The bone deep aching nerve pain in my arm was the worst of all.  It was the worst at night and nothing I did helped.  I wrapped my arm in my hot pad and elevated it.  I tried squeezing a ball.  I tried ice.  I put the TENS unit on it.  I wrapped it.  I pressed it against the wall at a 90 degree angle with my palm up (my massage therapist suggested this), and that helped a little, and hot hot hot showers seemed to help.

Wymberly arm exer.

I would have gone to a doctor sooner if I’d have had one, but my primary care physician had just recently closed his practice.  I didn’t know any other doctors in my community that were accepting new patients.  I live in a community where the doctors require you to fill out an application and after they’ve had a chance to review the application will decide whether they wish to take you as a patient.  It is a long, drawn out process.

PLUS, I kept thinking it was getting better.

But every time I thought I was getting better I would do something to set myself back.  First set back was a monstrous SNEEZE that undid all the good I felt I had accomplished over the previous two-week period.  The second was when I tried to do some yard work and over-did it.  The sore muscles irritated the nerve pain.  Third was when I grabbed something from a pantry shelf just a little above my head and it caused a jar beside it to tumble off.  I flinched and reached to save it from crashing to the floor and once again was on my knees in tears.

I finally found a doctor 40 miles away that could see me.  Husband took the day off work and drove me over.  It was agony to be in the vehicle for that drive, but finally seeing someone who might be able to help was what got me through it.

He sent me to the hospital for x-rays and prescribed a 6-day steroid.  Some muscle relaxers (and even a stronger pain medicine than Ibuprofen) would have been nice, but for whatever reasons he didn’t prescribe them.  He did inform me that I could not take both Ibuprofen and Naproxen Sodium together, even staggered, but could stagger whichever one with Tylenol for a short while.


I took the (nasty) 6-day steroid and waited for the results of the x-rays.  The doctor never got back to me on the x-rays, but did have the Physical Therapy people contact me to set up an appointment.  It was another miserable, 40-mile-each-way trip to see them, but they did tell me the results of my x-ray (which showed only a minor narrowed area, which they said was normal for my age).

Physical Therapy was the thing that healed me!  God bless the physical therapists.

I had a wonderful therapist who assessed my pain issues, and measured me for range of motion and pain triggers.   She tried to do some traction (which actually hurt me more than helped unfortunately), but she also did a couple of chiropractic maneuvers in the shoulder-blade area that didn’t hurt at all (or really help either).  Finally she set me up with some exercises and made me do them during my visit; and then she iced me with a huge cold pack that covered my whole neck and back for about 20 minutes (which felt wonderful, and was very helpful). She told me to use heat whenever, and before doing my exercises (to loosen things up) but then ice afterward for at least 20 minutes.  She also tennis ballgave me a tennis ball to use to roll on my back against a wall and massage the areas that hurt, and work on the trigger points.  It worked wonders!!! And icing afterwards helped tons.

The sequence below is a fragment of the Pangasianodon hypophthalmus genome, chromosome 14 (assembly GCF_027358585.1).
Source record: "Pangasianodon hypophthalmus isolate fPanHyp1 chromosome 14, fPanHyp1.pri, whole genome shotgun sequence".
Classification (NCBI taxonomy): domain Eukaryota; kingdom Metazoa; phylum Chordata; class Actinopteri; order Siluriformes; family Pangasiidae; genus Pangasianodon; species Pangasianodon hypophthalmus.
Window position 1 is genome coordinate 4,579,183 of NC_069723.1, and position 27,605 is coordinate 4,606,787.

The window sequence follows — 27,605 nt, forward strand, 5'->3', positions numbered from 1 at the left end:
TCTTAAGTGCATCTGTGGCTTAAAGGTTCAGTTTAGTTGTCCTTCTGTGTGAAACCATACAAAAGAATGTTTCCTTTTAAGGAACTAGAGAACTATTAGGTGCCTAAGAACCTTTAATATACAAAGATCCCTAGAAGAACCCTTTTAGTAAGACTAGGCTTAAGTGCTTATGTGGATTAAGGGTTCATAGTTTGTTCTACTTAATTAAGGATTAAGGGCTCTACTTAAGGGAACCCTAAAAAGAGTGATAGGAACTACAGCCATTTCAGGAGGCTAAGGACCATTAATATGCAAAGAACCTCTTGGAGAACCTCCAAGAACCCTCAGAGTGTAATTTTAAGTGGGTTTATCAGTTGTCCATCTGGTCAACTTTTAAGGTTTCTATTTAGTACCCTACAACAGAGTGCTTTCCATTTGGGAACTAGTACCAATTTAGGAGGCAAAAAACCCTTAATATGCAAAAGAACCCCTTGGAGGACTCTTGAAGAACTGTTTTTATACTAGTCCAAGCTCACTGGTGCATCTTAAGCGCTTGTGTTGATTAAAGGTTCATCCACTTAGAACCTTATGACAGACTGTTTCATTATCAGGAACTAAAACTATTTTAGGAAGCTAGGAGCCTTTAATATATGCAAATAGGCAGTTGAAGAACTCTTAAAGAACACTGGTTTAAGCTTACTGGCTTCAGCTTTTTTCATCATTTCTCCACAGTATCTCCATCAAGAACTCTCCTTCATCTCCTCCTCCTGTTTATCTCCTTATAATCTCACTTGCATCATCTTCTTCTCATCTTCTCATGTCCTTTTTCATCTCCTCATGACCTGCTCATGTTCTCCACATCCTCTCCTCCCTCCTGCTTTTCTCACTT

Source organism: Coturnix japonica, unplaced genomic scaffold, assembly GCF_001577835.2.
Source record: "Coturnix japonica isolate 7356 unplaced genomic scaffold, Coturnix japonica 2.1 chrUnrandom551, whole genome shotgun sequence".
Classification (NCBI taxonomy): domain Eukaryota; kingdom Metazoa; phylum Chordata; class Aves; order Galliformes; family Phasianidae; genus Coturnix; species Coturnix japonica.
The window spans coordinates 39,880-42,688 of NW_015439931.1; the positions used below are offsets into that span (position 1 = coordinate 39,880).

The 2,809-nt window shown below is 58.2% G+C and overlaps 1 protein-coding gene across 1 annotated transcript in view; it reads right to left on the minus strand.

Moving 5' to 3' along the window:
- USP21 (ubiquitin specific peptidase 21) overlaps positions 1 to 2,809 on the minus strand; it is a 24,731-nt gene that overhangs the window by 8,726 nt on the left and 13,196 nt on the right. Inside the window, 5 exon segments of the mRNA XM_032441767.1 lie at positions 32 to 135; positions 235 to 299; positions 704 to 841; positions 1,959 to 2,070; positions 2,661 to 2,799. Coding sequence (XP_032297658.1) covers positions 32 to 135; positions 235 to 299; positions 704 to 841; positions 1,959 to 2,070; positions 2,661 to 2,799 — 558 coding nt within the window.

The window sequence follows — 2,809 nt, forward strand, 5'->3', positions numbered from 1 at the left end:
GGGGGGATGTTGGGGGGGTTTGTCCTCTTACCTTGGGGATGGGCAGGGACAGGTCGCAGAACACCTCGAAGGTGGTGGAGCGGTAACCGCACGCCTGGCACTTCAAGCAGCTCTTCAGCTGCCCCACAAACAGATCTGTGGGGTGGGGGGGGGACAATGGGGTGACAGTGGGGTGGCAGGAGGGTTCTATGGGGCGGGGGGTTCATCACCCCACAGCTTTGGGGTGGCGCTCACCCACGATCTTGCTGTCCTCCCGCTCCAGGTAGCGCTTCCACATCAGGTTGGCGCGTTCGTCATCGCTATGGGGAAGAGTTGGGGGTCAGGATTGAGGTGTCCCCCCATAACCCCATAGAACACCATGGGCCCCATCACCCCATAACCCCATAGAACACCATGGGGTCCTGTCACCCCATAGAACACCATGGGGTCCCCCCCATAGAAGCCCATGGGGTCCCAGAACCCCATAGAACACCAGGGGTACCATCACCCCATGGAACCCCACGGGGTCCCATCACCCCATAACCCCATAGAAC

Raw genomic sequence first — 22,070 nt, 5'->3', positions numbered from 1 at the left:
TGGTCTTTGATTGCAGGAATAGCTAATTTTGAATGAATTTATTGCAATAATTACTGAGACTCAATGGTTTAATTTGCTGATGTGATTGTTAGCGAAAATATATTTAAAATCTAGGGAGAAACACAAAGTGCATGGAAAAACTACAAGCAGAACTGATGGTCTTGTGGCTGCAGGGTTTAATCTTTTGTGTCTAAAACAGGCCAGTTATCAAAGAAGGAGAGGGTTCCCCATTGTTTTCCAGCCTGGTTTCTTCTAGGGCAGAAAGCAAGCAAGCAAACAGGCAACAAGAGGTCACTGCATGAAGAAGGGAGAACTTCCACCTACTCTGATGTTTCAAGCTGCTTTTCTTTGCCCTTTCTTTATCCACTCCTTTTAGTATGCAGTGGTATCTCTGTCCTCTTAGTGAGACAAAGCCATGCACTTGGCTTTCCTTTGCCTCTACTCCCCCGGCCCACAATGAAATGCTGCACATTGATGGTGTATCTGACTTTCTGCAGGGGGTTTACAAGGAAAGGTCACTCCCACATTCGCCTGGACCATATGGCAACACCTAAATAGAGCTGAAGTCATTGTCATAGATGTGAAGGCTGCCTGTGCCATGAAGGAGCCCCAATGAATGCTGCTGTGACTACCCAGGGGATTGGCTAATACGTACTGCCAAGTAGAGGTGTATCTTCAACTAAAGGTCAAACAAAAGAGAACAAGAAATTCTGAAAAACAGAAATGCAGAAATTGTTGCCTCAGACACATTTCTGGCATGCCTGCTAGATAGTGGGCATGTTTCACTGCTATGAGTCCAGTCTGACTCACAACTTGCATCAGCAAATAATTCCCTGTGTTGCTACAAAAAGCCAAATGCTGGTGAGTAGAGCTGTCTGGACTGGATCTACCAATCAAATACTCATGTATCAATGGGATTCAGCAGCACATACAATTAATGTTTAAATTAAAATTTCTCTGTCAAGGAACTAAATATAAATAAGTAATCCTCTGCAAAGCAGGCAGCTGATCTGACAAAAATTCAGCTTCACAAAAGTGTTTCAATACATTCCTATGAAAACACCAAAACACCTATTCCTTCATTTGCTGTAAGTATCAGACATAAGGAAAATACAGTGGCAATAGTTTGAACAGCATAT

She sent me home with a few sheets of the exercises with instructions.  And wanted to see me in a week to assess whether the exercises were helpful or not. I’m sharing them with you because they were extremely effective!!!


I also encourage you to search the Internet for blogs and conversations about whatever issue you are dealing with.  I found a blog that led me to The Spine Institute  which has wonderful information on the McKenzie neck exercises and other issues of the spine, including the sciatic nerve. (I apologize for this guy’s excessive talking, but hang in there for the info.  It’s worth it).

I confess I never made it back for another session of Physical Therapy as I ended up coming down with the flu not long after finishing the steroids, and then another flu bug back to back of the first one, both lasted weeks, but I did faithfully do the exercises she gave to me to do every day, and they fixed me!!!!  Thank God.  No surgery.  By the time I was over the flu I was also doing much better with the pinched nerve.  It has been four months since this affliction first hit, but I am finally over all my symptoms, and even have regained feeling in my finger.  My arm has completely stopped having numb sensations, and no numb spot in my back with the feeling of bugs crawling under my skin.

I try not to sit at my computer for too long before getting up and doing something physical.  I don’t text on my phone with my head down.  And I watch my posture like a hawk.

Another very helpful thing, certainly the most spiritually helpful, was to meditate on the scriptures in God’s word that speak of healing.  Pastor John Hagee has created a You Tube video that was amazing to listen to when I wanted to sleep but was in so much pain…

You healed me

I hope something here has helped you with your neck pain today.  May God speed healing your way.  In His precious name I pray for you.  God bless.